Morata is also disappointed to see defensive stalwarts Diego Godin and Juanfran leaving, saying he will not forget their support after the 3-0 loss to Juventus in Turin this season to crash out of the Champions League at the last-16 stage.

"Atletico are losing two legends on the pitch, two leaders," said the striker, who is on loan from Chelsea. "They've helped me a lot. I wish I could have played with them more.

"I've experienced difficult times, like in Turin, and that's where the character of great people, of champions comes through."

Atleti finished 11 points behind champions Barca in this season's LaLiga title race, although they were eight points clear of Real Madrid in third.

Morata admits Barca, inspired by Lionel Messi, were simply too strong this term - but he does not think Spain's top flight has become one-sided.

"We hope we'll become a competitive team," he said. "We've not had luck and we know you need that for the Champions League or to win LaLiga. It's small details. It's not like Italy or France, where it's won by a lot of points.

"It's true Barcelona have been very good, with a player who has been at a level that is not normal among humans."

Manchester United battered Barcelona for nine minutes, with Cristiano Ronaldo roving maniacally in apparent pursuit of some sort of Champions League final shots record.

It was time for Pep Guardiola to again make the switch that helped to destroy Real Madrid earlier that month: Lionel Messi inside to false nine – a long forgotten position his exquisite Barca team and mercurial forward were beginning to revive.

Samuel Eto'o shuffled from centre-forward to the right of the front three and duly opened the scoring. Messi belied his diminutive stature to net a wonderful second-half header and Barcelona unseated reigning European kings United 2-0, adding the most satisfying part of a historic 2008-09 treble.

Ten years on, the ripples from that captivating night at Rome's Stadio Olimpico can still be felt across modern football. For the outstanding coach and player of their generation, it was the night it became clear everything was possible.

Messi unleashed

The season that earned Messi the first of his five Ballons d'Or was undoubtedly a watershed moment in his career.

Prior to Guardiola's arrival the Argentinian kid with a fondness for pizza and fizzy drinks had suffered frequent injury problems. The 2008-09 campaign was the first where he appeared in more than 30 LaLiga matches.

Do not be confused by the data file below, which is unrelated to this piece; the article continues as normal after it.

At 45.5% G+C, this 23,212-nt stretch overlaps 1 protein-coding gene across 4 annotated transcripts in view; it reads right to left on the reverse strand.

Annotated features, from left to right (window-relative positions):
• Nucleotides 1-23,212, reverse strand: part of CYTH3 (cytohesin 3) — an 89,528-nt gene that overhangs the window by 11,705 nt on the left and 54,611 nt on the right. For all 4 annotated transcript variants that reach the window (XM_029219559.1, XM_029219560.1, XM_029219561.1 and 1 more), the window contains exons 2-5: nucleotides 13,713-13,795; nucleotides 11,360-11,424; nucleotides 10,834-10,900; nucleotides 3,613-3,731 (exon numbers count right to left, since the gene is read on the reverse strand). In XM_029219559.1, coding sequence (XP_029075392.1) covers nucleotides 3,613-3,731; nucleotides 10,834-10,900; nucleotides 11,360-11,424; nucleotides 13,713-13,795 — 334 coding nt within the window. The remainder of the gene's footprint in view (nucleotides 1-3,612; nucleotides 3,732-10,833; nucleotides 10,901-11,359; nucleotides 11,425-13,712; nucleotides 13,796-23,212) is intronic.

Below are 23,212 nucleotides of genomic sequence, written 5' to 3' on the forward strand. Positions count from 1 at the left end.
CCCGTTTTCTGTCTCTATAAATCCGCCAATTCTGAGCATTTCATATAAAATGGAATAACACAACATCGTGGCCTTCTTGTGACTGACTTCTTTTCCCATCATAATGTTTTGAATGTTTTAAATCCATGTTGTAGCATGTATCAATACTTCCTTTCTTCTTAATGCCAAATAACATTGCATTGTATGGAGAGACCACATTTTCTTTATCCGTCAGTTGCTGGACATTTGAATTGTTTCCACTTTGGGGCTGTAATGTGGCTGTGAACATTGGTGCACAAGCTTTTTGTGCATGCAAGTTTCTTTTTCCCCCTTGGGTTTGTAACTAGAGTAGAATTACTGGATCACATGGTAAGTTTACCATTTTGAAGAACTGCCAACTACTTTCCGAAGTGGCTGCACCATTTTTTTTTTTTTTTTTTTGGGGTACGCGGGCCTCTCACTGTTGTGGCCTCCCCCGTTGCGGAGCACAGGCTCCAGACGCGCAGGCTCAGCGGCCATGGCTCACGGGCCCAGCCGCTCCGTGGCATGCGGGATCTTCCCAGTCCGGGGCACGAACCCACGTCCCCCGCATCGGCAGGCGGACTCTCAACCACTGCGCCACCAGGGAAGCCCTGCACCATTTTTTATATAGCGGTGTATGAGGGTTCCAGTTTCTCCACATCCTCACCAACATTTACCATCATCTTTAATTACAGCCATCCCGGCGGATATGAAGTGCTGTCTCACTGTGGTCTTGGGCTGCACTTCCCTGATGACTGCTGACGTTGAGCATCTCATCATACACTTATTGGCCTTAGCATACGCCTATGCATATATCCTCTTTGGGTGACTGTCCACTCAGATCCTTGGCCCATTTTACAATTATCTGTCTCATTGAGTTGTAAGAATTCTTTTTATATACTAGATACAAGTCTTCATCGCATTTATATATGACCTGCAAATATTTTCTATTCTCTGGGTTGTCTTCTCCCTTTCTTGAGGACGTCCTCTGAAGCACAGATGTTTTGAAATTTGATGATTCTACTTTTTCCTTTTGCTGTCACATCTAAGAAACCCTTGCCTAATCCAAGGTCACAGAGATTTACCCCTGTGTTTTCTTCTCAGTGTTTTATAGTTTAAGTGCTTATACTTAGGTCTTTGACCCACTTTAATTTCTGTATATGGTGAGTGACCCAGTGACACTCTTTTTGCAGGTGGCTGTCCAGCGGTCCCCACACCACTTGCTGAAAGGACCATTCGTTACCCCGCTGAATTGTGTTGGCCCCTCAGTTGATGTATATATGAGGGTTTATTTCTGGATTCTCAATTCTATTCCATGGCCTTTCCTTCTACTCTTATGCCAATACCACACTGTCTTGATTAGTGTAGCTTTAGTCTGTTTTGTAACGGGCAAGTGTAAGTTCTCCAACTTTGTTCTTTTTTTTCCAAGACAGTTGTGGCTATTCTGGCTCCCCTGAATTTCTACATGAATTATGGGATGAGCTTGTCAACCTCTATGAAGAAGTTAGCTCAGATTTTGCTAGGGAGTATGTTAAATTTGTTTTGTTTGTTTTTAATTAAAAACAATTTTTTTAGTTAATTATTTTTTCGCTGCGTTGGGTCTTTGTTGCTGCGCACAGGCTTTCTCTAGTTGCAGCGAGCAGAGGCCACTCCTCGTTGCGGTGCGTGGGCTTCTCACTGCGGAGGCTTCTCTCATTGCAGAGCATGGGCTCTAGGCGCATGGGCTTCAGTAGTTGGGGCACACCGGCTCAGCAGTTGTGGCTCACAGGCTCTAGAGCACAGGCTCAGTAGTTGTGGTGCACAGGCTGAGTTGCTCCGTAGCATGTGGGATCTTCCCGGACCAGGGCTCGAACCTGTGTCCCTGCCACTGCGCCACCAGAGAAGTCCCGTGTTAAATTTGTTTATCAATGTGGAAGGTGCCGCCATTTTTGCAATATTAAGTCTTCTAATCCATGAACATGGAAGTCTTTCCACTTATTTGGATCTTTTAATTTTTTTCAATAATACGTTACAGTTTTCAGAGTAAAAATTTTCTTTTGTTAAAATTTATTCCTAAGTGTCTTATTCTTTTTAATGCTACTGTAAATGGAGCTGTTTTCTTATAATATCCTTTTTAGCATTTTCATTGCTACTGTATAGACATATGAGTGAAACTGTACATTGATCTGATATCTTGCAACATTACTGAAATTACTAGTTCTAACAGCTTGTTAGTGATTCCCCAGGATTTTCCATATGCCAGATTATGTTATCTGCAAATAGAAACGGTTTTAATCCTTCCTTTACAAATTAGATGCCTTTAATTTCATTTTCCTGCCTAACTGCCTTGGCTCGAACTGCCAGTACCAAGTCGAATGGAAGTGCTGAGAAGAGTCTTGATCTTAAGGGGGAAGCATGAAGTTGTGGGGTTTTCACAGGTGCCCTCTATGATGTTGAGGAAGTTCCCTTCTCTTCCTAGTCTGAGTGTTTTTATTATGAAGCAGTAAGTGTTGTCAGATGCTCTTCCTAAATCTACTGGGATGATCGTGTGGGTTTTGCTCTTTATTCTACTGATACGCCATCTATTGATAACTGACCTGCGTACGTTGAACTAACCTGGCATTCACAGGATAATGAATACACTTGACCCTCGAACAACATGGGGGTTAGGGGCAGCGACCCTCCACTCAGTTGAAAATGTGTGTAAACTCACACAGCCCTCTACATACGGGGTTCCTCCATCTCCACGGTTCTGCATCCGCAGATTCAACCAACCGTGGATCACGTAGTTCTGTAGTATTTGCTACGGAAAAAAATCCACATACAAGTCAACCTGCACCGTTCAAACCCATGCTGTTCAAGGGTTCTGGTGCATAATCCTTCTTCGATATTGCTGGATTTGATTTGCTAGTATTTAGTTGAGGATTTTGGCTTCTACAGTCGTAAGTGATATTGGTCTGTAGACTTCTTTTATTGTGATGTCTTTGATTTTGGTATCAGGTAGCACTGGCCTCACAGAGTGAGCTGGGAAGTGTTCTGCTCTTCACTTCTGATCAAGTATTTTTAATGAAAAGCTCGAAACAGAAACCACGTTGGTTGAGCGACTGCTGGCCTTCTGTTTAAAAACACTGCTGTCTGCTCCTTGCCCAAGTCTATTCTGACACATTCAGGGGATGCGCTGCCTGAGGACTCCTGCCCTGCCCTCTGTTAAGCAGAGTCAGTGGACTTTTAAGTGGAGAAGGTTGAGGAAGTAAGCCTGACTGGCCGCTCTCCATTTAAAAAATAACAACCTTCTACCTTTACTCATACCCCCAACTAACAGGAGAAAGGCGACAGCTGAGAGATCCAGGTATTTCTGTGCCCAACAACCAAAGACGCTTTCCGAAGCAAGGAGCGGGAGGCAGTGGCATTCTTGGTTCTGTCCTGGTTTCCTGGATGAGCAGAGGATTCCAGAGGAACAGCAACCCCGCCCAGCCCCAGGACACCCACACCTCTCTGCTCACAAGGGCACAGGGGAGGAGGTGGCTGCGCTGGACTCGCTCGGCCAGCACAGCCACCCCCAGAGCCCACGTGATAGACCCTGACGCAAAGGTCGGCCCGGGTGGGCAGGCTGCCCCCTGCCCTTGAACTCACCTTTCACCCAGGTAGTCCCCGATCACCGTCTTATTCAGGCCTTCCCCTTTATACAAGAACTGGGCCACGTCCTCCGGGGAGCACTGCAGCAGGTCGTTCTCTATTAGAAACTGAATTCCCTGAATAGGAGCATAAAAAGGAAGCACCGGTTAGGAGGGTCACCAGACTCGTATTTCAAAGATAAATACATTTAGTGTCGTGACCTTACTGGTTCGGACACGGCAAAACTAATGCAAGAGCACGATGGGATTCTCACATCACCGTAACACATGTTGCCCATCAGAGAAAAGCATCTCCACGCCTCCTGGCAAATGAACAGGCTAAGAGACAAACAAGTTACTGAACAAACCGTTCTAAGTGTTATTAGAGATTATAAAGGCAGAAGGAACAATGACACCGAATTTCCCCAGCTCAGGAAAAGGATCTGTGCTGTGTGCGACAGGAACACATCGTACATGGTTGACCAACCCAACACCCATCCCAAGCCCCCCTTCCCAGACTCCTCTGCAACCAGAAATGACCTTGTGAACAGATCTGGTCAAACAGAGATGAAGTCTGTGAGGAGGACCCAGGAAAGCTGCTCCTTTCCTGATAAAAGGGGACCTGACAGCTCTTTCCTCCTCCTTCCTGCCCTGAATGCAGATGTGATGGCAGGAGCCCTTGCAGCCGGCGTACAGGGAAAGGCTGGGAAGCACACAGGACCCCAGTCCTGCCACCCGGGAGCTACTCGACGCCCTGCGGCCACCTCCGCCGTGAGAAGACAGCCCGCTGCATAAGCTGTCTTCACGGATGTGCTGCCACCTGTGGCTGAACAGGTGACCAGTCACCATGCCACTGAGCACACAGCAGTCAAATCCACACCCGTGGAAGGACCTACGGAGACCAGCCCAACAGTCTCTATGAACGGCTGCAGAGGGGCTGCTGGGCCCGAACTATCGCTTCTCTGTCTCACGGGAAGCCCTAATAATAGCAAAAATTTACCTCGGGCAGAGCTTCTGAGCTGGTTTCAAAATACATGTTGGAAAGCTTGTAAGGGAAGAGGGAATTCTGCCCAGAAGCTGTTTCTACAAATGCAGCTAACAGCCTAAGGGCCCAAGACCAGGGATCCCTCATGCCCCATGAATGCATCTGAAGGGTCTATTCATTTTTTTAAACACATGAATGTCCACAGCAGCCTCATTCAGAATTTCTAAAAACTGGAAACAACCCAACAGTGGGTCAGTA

It was also the first time he broke through 20 top-flight goals. Only twice in the intervening years has he failed to net more than 30.

Messi's game, as with all true greats, has continued to evolve. While he was the most dazzling cog in Guardiola's whirring 2008-09 machine, he now carries Barca on his slight shoulders to a greater degree than ever before.

It feels like heresy to suggest Messi might have become simply the latest "next Diego Maradona", a shimmering talent waylaid by injury and expectation. But that was a possibility 10 years ago.

The Champions League final against United coming hot on the heels of him inspiring a 6-2 routing of Madrid at the Santiago Bernabeu demonstrated he was so much more. That he did it within Guardiola's intricate team structure was perhaps the most compelling element.

Messi looked like a superstar entirely at odds with the Galactico age. In that sense he was completely in tune with his coach.

Winning Romanticism

Guardiola's swift salvage job at Barcelona after success had turned to excess under Frank Rijkaard, primarily through giving a tranche of outstanding youngsters their head, is a well-worn tale.

However, the wider footballing landscape in which he prevailed was just as important in establishing the meticulous Catalan as this decade's foremost tactical influencer.

This was the age of 4-2-3-1 – power, pace, pragmatism and confirmation of an accepted basic truth. Flair and invention would always capture the imagination and maybe even win occasionally, but organisational and solidity were the foundation of major titles.